By Jason Davis – WASHINGTON, DC (Apr 12, 2017) US Soccer Players – The World Cup is coming to America. Maybe. Mostly, America… maybe. If you widen the definition of “America” beyond its usual connotation of the United States, to include the North American nations of Canada and Mexico, than the World Cup is still coming to America. Maybe, but rather than “mostly”, it would be maybe, in totality.
If you’re lost, that’s okay. Nothing like this has really happened before, and so it takes some getting used to.
“This” being the joint 2026 World Cup bid launched by the United States Soccer Federation, the Canadian Soccer Association, and the Federación Mexicana de Fútbol Asociación officially on the top floor of a skyscraper in Manhattan.
If the location isn’t notable to you, it should be. There’s a reason for announcing what is being called the “NAFTA” World Cup bid at One World Trade and not, say, in Toronto at the top of the CN Tower or in front El Angel in Mexico City. There is one clear leader in this bid, and it’s neither Canada nor Mexico.
Per Sunil Gulati, president of U.S. Soccer and a man who has already suffered through the disappointment of one failed World Cup bid, the United States would host 60 of the 80 games in a 48-team tournament. That leaves just 10 games for each of the “partner” nations. The US will put on everything from the quarterfinal round onward. Considering the passion for the sport that exists in Mexico, it seems odd that the FMF would sign off on such a plan. Considering the ambition that the CSA has shown and CSA president Victor Montagliani’s role as CONCACAF president, it seems odd the Canadians would sign on as well.
Both have their reasons. The main one is cost. While Mexico has the soccer infrastructure to host plenty of games, only a handful of its stadiums are up to the standards of FIFA. When the world’s governing body for the sport sweeps into town for a month of bread and circuses, they do so with expectations. They need to fete corporate sponsors. They have to entertain global VIPs. Somewhere on that list is channeling fans into appropriate areas while parting them with their money. A host of ancillary concerns make the presence of a stadium built for soccer a necessary, but not necessarily crucial, part of the process of hosting the world’s biggest sporting event.
Putting on a World Cup can run into the billions of dollars. Ask Brazil how that’s working out.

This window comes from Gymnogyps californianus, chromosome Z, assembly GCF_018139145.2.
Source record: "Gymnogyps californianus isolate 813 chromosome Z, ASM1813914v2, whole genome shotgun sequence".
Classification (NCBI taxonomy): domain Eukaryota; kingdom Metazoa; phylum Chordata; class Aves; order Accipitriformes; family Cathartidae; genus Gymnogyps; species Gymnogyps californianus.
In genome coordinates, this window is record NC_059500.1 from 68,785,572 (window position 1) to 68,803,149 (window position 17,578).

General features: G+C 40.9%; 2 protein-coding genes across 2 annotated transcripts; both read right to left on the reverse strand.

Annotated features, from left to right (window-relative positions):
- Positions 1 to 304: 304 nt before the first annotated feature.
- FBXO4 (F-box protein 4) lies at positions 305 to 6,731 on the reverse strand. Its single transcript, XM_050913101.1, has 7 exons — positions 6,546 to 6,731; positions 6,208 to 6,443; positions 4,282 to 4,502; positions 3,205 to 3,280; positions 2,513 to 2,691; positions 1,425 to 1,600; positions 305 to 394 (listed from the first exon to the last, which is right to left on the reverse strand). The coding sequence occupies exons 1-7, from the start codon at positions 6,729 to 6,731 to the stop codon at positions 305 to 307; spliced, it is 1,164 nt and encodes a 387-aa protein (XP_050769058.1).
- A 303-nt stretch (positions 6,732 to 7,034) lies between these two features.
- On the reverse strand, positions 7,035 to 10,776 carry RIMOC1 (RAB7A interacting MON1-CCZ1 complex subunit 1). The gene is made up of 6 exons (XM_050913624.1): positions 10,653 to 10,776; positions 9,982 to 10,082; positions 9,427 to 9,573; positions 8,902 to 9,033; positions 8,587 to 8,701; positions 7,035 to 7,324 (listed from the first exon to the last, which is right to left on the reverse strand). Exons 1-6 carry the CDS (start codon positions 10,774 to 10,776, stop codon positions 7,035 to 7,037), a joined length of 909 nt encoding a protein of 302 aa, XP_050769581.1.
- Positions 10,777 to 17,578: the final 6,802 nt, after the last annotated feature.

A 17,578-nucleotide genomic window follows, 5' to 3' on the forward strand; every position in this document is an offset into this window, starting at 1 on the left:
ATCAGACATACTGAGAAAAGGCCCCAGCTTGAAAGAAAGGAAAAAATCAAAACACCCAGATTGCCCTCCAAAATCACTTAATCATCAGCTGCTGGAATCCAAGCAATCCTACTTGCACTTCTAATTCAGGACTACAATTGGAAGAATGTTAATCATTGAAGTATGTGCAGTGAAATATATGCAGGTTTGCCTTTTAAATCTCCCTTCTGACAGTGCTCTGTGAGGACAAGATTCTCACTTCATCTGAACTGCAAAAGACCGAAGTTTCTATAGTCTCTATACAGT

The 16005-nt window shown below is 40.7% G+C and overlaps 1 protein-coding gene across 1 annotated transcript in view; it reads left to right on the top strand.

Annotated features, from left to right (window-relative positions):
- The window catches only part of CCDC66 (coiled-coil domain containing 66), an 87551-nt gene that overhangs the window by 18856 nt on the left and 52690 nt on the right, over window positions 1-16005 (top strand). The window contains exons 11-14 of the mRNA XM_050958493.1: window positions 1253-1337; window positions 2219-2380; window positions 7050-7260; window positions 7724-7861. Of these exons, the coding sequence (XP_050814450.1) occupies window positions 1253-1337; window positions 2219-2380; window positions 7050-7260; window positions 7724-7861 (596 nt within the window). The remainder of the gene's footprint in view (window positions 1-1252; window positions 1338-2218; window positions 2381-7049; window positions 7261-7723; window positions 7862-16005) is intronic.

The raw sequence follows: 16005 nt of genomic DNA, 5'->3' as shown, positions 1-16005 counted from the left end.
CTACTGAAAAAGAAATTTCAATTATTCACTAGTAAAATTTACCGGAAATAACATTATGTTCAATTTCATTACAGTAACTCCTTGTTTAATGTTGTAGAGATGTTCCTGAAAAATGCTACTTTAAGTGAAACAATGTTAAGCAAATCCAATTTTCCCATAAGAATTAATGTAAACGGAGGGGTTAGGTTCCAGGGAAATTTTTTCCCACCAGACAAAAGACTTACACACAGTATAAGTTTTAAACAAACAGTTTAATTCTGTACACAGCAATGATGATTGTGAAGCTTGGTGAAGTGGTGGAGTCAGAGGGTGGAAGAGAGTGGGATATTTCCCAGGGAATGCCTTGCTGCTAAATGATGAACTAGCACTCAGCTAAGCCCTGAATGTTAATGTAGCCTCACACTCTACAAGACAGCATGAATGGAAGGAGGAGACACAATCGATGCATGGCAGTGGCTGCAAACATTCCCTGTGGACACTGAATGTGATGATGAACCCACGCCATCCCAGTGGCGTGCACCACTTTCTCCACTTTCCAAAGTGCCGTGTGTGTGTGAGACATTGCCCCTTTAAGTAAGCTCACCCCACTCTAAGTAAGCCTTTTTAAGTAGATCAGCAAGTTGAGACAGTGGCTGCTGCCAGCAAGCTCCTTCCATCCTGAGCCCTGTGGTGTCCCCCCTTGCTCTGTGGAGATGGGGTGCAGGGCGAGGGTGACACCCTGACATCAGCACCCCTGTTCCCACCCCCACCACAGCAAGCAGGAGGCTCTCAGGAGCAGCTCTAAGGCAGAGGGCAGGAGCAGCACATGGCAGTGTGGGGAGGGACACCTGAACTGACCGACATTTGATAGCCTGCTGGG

The event will get larger in 2026, driving the cost up even higher. 80 total games in the expanded 48-team World Cup, a 16-game increase over the current format. With 16 groups of three in the first round, it will take a lot of stadiums.
In other words, the ability of Mexico to host a full tournament alone is questionable. The chances Canada could do so are nil. In order for either nation to get in on a World Cup, throwing in their lot with US Soccer is mandatory.
US Soccer is clearly playing all of the cards available, while at the same time doing what’s necessary to calm fears among FIFA leadership. Running soccer in the top economy in the world and home to so many past (and likely, future) corporate partners of FIFA gives the USSF clout to claim primacy in the triumvirate. Throw in the ample available venues at their disposal, and it’s clear why American soccer stands at the forefront of the bid. The USSF knows that the current political situation in the country and the potential for broadening the support base among FIFA nations is reason enough to bring in Canada and Mexico as additional support in the process.
Let’s be clear, however. Just because USSF can doesn’t mean USSF should. Whether or not U.S. officials would prefer to bid alone and only joined up with their CONCACAF neighbors out of political considerations, it’s not necessarily right that they would command so many of the matches. In the aftermath of the bid announcement, soccer figures both north and south of the border expressed their disgust at the split of games. Mexican soccer great Hugo Sanchez said the FMF should have backed out of the agreement. Pundits in Canada lamented their nation’s “table setter” status.
Is there really any doubt that Estadio Azteca, one of the most famous soccer venues in the world, deserves something more than a Round of 16 game?
There’s still the business of competing bids the consider. Morocco is always a possibility. There’s a chance Argentina and Uruguay could join forces to bid. Still, most of the conventional wisdom says that the joint North American bid is nearly a sure thing. FIFA needs to wash away the stink of decades of corruption. The bidding process around the 2018 and 2022 World Cups added a particularly noxious scent to its already sour legacy. Going with a bid that doesn’t involve an authoritarian regime or the creation of whole new cities just to host games makes sense as a course correction.
Gianni Infantino laid the groundwork for this bid with a rhetoric of sharing that has marked the early days of his presidency. Infantino was the force behind expanding the tournament. It makes sense that he’ll be onboard with a joint bid that will share the wealth – at least a little – while still giving FIFA a chance to make as much money as possible.
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